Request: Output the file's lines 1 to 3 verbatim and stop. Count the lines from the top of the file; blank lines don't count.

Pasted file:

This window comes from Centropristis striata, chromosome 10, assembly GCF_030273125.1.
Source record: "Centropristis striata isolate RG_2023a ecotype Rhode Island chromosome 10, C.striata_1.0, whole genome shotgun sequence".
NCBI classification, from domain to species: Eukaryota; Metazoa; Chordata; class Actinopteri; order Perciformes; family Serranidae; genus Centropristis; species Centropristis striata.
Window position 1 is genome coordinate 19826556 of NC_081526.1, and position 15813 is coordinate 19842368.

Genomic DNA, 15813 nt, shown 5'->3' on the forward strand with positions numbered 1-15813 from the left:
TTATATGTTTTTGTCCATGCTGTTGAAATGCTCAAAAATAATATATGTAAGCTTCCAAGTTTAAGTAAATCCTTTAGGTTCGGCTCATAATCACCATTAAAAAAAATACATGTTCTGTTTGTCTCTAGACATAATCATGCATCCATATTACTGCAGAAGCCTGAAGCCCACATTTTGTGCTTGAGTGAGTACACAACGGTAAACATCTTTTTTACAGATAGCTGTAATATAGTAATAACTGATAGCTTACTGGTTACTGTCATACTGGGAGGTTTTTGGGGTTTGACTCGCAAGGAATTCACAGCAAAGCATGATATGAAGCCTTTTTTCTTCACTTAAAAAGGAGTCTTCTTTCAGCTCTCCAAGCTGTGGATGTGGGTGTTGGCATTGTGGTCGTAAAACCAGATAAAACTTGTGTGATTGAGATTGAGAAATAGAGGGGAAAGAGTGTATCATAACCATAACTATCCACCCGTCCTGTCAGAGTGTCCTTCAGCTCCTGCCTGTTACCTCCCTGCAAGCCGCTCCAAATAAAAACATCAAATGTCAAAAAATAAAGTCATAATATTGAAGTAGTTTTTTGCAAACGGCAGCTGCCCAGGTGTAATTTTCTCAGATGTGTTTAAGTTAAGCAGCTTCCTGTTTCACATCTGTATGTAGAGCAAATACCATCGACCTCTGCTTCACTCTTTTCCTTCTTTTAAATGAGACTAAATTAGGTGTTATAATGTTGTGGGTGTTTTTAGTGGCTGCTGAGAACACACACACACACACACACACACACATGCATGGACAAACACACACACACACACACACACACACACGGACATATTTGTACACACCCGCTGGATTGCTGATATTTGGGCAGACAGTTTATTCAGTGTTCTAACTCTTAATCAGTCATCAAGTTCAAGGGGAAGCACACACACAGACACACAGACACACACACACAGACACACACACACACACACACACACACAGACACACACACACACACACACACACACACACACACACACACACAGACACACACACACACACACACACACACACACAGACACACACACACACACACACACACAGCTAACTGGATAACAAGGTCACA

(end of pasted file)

This window comes from Centropristis striata, chromosome 10, assembly GCF_030273125.1.
Source record: "Centropristis striata isolate RG_2023a ecotype Rhode Island chromosome 10, C.striata_1.0, whole genome shotgun sequence".
NCBI classification, from domain to species: Eukaryota; Metazoa; Chordata; class Actinopteri; order Perciformes; family Serranidae; genus Centropristis; species Centropristis striata.